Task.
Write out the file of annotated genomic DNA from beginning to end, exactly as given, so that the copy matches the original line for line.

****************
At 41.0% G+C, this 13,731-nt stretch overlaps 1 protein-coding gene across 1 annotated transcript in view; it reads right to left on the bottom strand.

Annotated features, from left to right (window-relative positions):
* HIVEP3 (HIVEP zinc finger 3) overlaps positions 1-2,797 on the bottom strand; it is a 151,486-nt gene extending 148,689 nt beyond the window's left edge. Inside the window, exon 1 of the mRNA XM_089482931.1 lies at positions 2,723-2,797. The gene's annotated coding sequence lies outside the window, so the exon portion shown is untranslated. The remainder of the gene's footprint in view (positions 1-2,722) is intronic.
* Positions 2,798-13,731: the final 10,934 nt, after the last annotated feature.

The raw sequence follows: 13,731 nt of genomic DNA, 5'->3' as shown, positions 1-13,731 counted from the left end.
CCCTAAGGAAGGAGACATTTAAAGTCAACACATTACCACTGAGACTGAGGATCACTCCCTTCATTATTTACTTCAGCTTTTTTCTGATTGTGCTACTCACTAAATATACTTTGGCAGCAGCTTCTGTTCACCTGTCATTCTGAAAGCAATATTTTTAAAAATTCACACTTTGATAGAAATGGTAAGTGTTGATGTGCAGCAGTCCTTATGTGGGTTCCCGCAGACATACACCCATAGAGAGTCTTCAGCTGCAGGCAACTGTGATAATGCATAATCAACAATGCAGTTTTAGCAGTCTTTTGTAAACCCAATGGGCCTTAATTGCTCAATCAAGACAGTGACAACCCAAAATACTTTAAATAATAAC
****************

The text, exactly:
At 41.0% G+C, this 13,731-nt stretch overlaps 1 protein-coding gene across 1 annotated transcript in view; it reads right to left on the bottom strand.

Annotated features, from left to right (window-relative positions):
* HIVEP3 (HIVEP zinc finger 3) overlaps positions 1-2,797 on the bottom strand; it is a 151,486-nt gene extending 148,689 nt beyond the window's left edge. Inside the window, exon 1 of the mRNA XM_089482931.1 lies at positions 2,723-2,797. The gene's annotated coding sequence lies outside the window, so the exon portion shown is untranslated. The remainder of the gene's footprint in view (positions 1-2,722) is intronic.
* Positions 2,798-13,731: the final 10,934 nt, after the last annotated feature.

The raw sequence follows: 13,731 nt of genomic DNA, 5'->3' as shown, positions 1-13,731 counted from the left end.
CCCTAAGGAAGGAGACATTTAAAGTCAACACATTACCACTGAGACTGAGGATCACTCCCTTCATTATTTACTTCAGCTTTTTTCTGATTGTGCTACTCACTAAATATACTTTGGCAGCAGCTTCTGTTCACCTGTCATTCTGAAAGCAATATTTTTAAAAATTCACACTTTGATAGAAATGGTAAGTGTTGATGTGCAGCAGTCCTTATGTGGGTTCCCGCAGACATACACCCATAGAGAGTCTTCAGCTGCAGGCAACTGTGATAATGCATAATCAACAATGCAGTTTTAGCAGTCTTTTGTAAACCCAATGGGCCTTAATTGCTCAATCAAGACAGTGACAACCCAAAATACTTTAAATAATAAC